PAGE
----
|US4572821 *||7 May 1984||25 Feb 1986||Societe Lyonnaise Des Eaux Et De L'eclairage||Apparatus for dissolving ozone in a fluid|
|US4597877 *||30 Jan 1985||1 Jul 1986||Bbc Brown, Boveri & Company, Ltd.||Process and equipment for water treatment|
|US4663089 *||6 Feb 1986||5 May 1987||Lowry Jerry D||Diffused bubble aeration system|
|US4696739 *||11 Aug 1986||29 Sep 1987||Aqua Strip Corporation||Water purification apparatus|
|US4780287 *||22 Oct 1986||25 Oct 1988||Ultrox International||Decomposition of volatile organic halogenated compounds contained in gases|
|US4798669 *||11 Jan 1988||17 Jan 1989||Bruno Bachhofer||System for treating water with ozone|
|US4834872 *||17 Dec 1987||30 May 1989||Kfa Juelich||Aeration/flotation reactor|
|US4883589 *||17 May 1988||28 Nov 1989||New Jersey Institute Of Technology||System for removing contaminants from ground water|
|US4898679 *||1 Feb 1989||6 Feb 1990||Seymour Siegel||Method and apparatus for obtaining ozone saturated water|
|US5053140 *||26 Jul 1989||1 Oct 1991||American Water Purification, Inc.||Process and apparatus for removing impurities from water used in food processing utilizing a mixture of ozone and air|
|US5104576 *||26 Jul 1990||14 Apr 1992||Dow Corning Corporation||Alkanolamino functional siloxane composition|
|US5116574 *||3 Apr 1991||26 May 1992||Pearson Erich H||Continuous treatment process and apparatus for the disinfection of infectious waste|
|US5173257 *||13 May 1991||22 Dec 1992||Pearson Erich H||Continuous process and apparatus for the separation of recyclable material from and the disinfection of infectious medical waste|
|US5178755 *||20 Feb 1992||12 Jan 1993||Estr Inc.||UV-enhanced ozone wastewater treatment system|
|US5192452 *||24 Oct 1991||9 Mar 1993||Nippon Shokubai Kagaku Kogyo, Co., Ltd.||Catalyst for water treatment|
|US5273664 *||28 Dec 1992||28 Dec 1993||Schulz Christopher R||Apparatus and method for disinfection of water by ozone injection|
|US5302298 *||13 Jun 1990||12 Apr 1994||Wedeco Umwelttechnologien Wasser Boden Luft Gmbh||Process and installation for treating liquids charged with pollutants|
|US5302356 *||4 Mar 1992||12 Apr 1994||Arizona Board Of Reagents Acting On Behalf Of University Of Arizona||Ultrapure water treatment system|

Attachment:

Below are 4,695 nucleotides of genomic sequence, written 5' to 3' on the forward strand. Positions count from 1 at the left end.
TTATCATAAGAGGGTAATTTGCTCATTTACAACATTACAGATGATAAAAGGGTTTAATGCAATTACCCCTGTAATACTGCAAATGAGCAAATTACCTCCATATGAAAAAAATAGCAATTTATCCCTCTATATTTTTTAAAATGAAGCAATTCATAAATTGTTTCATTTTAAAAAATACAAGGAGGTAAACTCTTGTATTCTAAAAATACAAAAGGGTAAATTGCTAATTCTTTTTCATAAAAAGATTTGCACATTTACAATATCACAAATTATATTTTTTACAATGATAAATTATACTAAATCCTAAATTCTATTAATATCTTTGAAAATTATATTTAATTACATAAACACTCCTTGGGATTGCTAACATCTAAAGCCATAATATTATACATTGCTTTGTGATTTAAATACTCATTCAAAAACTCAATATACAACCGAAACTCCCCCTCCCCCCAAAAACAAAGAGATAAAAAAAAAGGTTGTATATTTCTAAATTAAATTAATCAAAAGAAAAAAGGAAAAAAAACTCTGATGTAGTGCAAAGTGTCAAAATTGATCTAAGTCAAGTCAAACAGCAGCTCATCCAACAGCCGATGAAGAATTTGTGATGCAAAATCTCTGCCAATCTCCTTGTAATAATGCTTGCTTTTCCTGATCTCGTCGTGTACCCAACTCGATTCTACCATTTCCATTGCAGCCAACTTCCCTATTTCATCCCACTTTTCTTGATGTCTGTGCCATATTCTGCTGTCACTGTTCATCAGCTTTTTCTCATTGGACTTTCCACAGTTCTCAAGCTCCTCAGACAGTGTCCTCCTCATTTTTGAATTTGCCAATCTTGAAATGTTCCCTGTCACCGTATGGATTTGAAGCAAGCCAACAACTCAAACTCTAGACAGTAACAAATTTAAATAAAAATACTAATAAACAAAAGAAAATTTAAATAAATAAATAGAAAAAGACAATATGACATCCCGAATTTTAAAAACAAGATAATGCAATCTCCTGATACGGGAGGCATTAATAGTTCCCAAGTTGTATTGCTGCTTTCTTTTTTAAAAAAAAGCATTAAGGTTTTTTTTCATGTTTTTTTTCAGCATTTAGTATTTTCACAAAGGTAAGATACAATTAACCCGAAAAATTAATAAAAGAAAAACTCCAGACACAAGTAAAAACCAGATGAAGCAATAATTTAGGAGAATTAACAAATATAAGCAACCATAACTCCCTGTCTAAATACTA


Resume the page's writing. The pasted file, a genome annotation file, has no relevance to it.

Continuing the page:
|US5326469 *||14 Sep 1992||5 Jul 1994||Zander Filter Systems, Inc.||Method and apparatus for separating oil and water|
|US5336413 *||16 Mar 1993||9 Aug 1994||E.M. Engineering F.T.S. B.V.||Process and apparatus for the purification of water|
|US5346617 *||17 Mar 1992||13 Sep 1994||Costello Burton W||Method and apparatus for purifying waste water|
|US5376265 *||1 Feb 1994||27 Dec 1994||Szabo; Louis||Ozone/water contactor|
|US5376266 *||7 Jan 1994||27 Dec 1994||Broussard; Paul C.||Water clarification method and apparatus|
|US5397480 *||13 Dec 1993||14 Mar 1995||Dickerson; J. Rodney||Purification of aqueous streams|
|US5458789 *||14 Dec 1993||17 Oct 1995||Dickerson; J. Rodney||Removal of organics from aqueous waste streams|
|US5466374 *||26 Jul 1994||14 Nov 1995||Bachhofer; Bruno||Process for treating organically polluted water|
|US5498347 *||25 Jan 1995||12 Mar 1996||Degremont||Reactor for the ozonization of water|
|US5545330 *||1 Dec 1994||13 Aug 1996||Amerada Hess Corporation||Water treatment system|
|Citing Patent||Filing date||Publication date||Applicant||Title|
|US6001247 *||23 Apr 1997||14 Dec 1999||Schulz; Christopher R.||Removable, in-line diffuser apparatus for ozone disinfection of water|
|US6027642 *||12 Mar 1998||22 Feb 2000||Prince; Richard N.||Mobile portable water disinfection/filtration and hazardous chemical oxidizing system|
|US6039884 *||4 Mar 1998||21 Mar 2000||Alab, Llc||Reversible flow circuit for batch liquid purifier|
|US6090294 *||27 Jul 1998||18 Jul 2000||Ajt & Associates, Inc.||Apparatus for the purification of water and method therefor|
|US6235206 *||2 Jun 1998||22 May 2001||Yi Ping Chan||Method for inactivating red tide algae and harmful dinoflagellates|
|US6280633||1 Dec 1999||28 Aug 2001||Fantom Technologies Inc.||Ozone sensor and method for use of same in water purification system|
|US6328881||8 Mar 2000||11 Dec 2001||Barnstead Thermolyne Corporation||Water purification system and method including dispensed volume sensing and control|
|US6432300||6 Aug 2001||13 Aug 2002||Barnstead Thermolyn Corporation||Water purification system and method including dispensed volume sensing and control|
|US6458257||9 Feb 1999||1 Oct 2002||Lynntech International Ltd||Microorganism control of point-of-use potable water sources|
|US6579446 *||4 Apr 2002||17 Jun 2003||Agrimond, Llc||Multi-process disinfectant delivery control system|
|US6585885||12 Aug 2002||1 Jul 2003||Barnstead Thermolyne Corporation||Water purification system and method including dispensed volume sensing and control|
|US6811700||14 Nov 2002||2 Nov 2004||Dharma Living Systems, Inc.||Integrated hydroponic and fixed-film wastewater treatment systems and associated methods|
|US6827874||20 Dec 2002||7 Dec 2004||The Procter & Gamble Co.||Water treatment compositions|
|US6830688||14 Nov 2002||14 Dec 2004||Dharma Living Systems, Inc.||Integrated hydroponic and wetland wastewater treatment systems and associated methods|
|US6863816||17 Jun 2003||8 Mar 2005||Dharma Living Systems, Inc.||Tidal vertical flow wastewater treatment system and method|